Then there are the minor grievances which the Bill seeks to remove, but in attempting to deal with those minor grievances the Bill goes too far in the opposite direction and would cause even greater grievances to the general public. Take Clause 1. I agree that there may be some need for action for the protection of authors, but authors must realise that a large number of people in this country are engaged in hazardous occupations, and the writing of books and articles may be a hazardous occupation. Where the name of a person is used libellously in such a way as to make him clearly identifiable, the author should not, however innocently, go on circulating the libel, thereby causing suffering and injury to the person libelled, who is probably, at least, as innocent a party as the author. Why should the author be in a position, with impunity, to write about me libellously, and then say: "I am awfully sorry but I did not know such a person existed. I took every care to find out. I looked in the telephone book, and he was not on the telephone. I did not know there was such a person, so it is all right. I can go on circulating this book." In the meantime, the author is possibly creating very great hardship for me. I submit that if anyone is to suffer it should be the author, and not me. Why should the author get away with it?

Mr. Denville

If my knowledge of the law is right, it is not the author alone who is punished but also the newsagent and even the newsboys, or anyone who sells the newspaper, or who circulates it in any shape or form.

Mr. Silkin

I was dealing with Clause 1. Even taking an extreme case, where there is a conflict between two innocent parties, it should be the author who should suffer, and not the innocent person who is written about. Now I come to Clauses 2 and 3. They are both very dangerous Clauses. The seconder of the Bill did not submit them with too great confidence. They both take away existing rights from the possibly innocent victim of libel. The person who is libelled ought to be able to claim against everybody who is concerned in the libel, and not possibly find himself in the position of only being able to claim against an impecunious person. I do not want to worry the House with examples, but it is possible to engineer a libel in such a way that the plaintiff may be left with a remedy only against an impecunious person, while the responsible parties with means get away with it altogether. That is wrong and dangerous.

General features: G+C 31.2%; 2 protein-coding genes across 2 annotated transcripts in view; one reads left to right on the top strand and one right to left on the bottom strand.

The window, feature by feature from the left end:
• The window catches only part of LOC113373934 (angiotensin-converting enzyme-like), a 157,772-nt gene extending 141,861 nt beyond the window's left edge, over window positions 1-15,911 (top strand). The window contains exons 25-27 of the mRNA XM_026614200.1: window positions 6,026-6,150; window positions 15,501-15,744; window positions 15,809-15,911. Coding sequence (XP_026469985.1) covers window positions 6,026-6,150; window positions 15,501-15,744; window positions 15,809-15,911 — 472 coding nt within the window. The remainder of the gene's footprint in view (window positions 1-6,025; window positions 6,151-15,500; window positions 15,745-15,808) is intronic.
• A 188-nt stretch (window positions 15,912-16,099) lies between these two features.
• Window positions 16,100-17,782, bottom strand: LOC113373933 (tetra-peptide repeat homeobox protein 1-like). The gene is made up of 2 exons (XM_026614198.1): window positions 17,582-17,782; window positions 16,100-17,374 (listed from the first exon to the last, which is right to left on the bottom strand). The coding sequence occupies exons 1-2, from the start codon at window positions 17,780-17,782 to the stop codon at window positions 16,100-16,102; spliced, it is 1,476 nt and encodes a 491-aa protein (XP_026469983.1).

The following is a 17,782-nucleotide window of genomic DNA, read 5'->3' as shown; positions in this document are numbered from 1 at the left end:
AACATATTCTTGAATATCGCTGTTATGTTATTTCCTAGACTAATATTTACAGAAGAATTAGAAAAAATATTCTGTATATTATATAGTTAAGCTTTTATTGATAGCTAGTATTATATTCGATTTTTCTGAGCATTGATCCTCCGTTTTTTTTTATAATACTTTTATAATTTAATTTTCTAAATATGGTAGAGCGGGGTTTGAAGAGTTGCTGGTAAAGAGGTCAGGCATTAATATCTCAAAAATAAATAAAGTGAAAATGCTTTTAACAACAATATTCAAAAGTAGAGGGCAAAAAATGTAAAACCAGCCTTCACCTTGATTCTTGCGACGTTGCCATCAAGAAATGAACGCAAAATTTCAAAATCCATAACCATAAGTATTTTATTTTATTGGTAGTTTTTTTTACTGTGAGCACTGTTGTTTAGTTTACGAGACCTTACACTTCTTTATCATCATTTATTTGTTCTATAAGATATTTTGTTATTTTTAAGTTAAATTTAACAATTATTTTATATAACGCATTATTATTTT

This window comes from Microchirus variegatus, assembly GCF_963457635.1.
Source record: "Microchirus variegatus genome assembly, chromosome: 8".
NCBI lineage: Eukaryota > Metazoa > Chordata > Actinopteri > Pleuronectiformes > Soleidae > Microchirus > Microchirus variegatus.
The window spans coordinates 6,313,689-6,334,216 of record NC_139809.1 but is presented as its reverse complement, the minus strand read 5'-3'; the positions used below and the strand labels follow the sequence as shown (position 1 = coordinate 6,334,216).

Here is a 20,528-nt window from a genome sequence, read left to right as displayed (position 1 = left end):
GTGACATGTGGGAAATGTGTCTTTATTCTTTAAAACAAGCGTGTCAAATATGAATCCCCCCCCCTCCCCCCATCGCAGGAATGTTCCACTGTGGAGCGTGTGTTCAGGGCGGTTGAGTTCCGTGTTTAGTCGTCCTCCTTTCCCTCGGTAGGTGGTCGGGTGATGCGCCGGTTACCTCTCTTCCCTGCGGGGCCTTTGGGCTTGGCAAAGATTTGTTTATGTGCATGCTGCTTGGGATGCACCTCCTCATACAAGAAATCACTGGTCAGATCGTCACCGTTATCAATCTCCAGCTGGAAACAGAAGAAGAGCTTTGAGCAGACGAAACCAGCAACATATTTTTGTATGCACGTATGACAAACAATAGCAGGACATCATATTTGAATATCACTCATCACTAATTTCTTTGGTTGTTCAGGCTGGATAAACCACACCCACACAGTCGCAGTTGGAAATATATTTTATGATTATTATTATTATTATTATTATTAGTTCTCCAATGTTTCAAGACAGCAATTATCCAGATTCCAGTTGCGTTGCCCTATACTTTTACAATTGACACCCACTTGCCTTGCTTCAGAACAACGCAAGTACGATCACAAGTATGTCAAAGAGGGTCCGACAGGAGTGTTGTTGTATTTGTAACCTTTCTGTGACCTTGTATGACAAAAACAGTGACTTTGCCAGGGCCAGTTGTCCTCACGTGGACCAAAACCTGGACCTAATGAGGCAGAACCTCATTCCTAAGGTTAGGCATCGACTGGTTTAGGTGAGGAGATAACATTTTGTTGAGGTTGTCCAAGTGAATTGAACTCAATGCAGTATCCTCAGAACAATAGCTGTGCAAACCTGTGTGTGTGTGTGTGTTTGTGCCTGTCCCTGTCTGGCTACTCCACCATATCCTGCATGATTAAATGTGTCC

Mr. Macquisten

Suppose a man were guilty of selling indecent publications, and he said, "I never read them." Would the police let him off? Of course, they would not.

Mr. Silkin

The police would not let him off, and under the Bill I imagine that he would not get off. For one person who seeks to exploit the law of libel there may be hundreds who have a genuine grievance whose existing rights ought not to be interfered with. Clause 4 gives very much more licence to persons guilty of libel than is desirable. It may be cruel and cause a great deal of suffering and mental distress. It might destroy the person's social and family life quite without justification, and the defendant ought not to be allowed, as an answer, to rake up matters which might be extraneous to the case before a jury. I submit that the libel should be taken entirely on its merit, and that if a particular statement is unjustifiable and libellous, the person making the statement should be called to account, irrespective of what may have been the record of the person libelled in times gone by. If the plaintiff deliberately brings his character into the issue and says, "I am a respectable person, I have never been in trouble before," I agree that the defendant can say, "You have been in trouble before on such and such an occasion." But where character is not the issue I submit that it should not be right for a defendant to rake up the plaintiff's past possibly without any relevance whatever to the libel at all.

Mr. Herbert

Under the provisions of the Bill the court has a discretion in the matter.

Mr. Silkin